Coming Together Around Distance Learning

By William McCallum

I can’t imagine what it must feel like right now to be a teacher facing the uncharted territory that is the coming school year. Will I be teaching 100% online, or have some face-to-face interaction with my students? Will I be teaching synchronously or asynchronously for most of the school year? How will I get to know my students and how will they engage in one another’s ideas? How will I get to know my students’ families? How can I give them manageable guidance to support students this year? Most of all, where can I get help with all these questions?

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Ratio Tables are not Elementary

By William McCallum

In grade 3, as students start to learn about multiplication, they think about products like 6 x 7 in terms of equal groups. 6 x 7 is the number of things when you have 6 groups with 7 things in each group. They might start out calculating that number by drawing a picture of the 6 groups and counting how many things they are. They might use a 6 x 7 array to organize the count. They might then see that the total number is 7 + 7 + 7 + 7 + 7 + 7 and do the additions 7 + 7 = 14, 14 + 7 = 21, etc. From there they might learn to simply write down the multiples, doing the additions mentally:

7, 14, 21, 28, 35, 42

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Using Diagrams to Build and Extend Student Understanding

By Jenna Laib and Kristin Gray

Take a moment to think about the value of each expression below. 

\frac{1}{4}\times \frac{1}{3}

\frac{1}{4}\times \frac{2}{3}

\frac{2}{4}\times \frac{2}{3}

\frac{3}{4}\times \frac{2}{3}

What do you notice? How would you explain the things you notice?

If you are like us, or the students in Ms. Stark’s grade 5 classroom, you may have noticed many things. Things such as each expression has the same denominator, or the way in which the values increased as the problems progressed. When students notice these things, we often ask, ‘Why is that happening?” but it can be challenging to explain why beyond the procedure one followed.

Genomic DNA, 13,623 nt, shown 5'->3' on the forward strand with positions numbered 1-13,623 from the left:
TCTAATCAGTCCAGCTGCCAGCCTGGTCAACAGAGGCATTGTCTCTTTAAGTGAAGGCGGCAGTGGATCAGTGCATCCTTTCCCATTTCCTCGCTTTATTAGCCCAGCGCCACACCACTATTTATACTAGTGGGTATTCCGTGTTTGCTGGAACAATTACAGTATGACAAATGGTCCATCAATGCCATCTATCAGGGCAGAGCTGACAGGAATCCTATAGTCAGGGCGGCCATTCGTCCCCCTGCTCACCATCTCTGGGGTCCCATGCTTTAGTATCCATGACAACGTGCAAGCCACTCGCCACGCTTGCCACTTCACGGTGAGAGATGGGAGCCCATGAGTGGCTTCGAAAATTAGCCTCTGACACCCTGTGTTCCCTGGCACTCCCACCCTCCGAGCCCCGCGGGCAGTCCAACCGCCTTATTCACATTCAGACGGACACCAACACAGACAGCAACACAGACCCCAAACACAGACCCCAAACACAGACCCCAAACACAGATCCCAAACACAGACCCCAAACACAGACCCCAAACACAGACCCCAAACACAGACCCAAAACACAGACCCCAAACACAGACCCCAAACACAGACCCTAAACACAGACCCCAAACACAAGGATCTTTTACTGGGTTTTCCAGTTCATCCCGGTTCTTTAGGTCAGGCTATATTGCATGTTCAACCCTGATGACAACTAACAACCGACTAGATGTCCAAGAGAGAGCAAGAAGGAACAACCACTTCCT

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Building a Math Community with IM K–5 Math

“I’m not sure this is working. Only five of my students are participating and commenting each day. The rest sit there and look at me.”

By Tabitha Eutsler

This was my conversation with our math coordinator after my first few days of teaching IM K–5 MathTM with my third graders. Those five students were having great conversations. However, my other students just sat there wide-eyed, silent, and staring blankly at their papers. I felt lost. Was this the best for my students? Could we survive a whole year of math like this? I wanted my students to love math and have a deeper understanding of mathematical concepts. How would this get them there? 

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Creating an Accessible Mathematical Community with IM K–5: the power of “yet” for students and adults

Does the perfect elementary math curriculum exist? Armed with a growth mindset and the Alpha IM K–5 curriculum, teachers in Ipswich Public Schools push their thinking to reach all mathematicians. 

By Maureen D. O’Connell

I preach growth mindset daily. When my students say they can’t do something, they almost always add their own “…yet.” However, walking this walk as an elementary school teacher is another story. Creating, mastering, and modifying curricula to reach each and every student—in every content area—is a daunting expectation. We hold ourselves to near impossible standards. 

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Using Instructional Routines to Inspire Deep Thinking

We want students to think about math deeply. Creatively. Analytically. Instead, what often happens is that students race towards quick solutions. So what can we do to support this other kind of thinking in class—the slow, deep kind?

By Jenna Laib

One way is through instructional routines like “Which One Doesn’t Belong” and “Notice and Wonder.” These routines give structure to time and interactions. Within the structure, there are opportunities to have time to think deeply and a predictable way to share and deepen thinking with partners and the whole class. 

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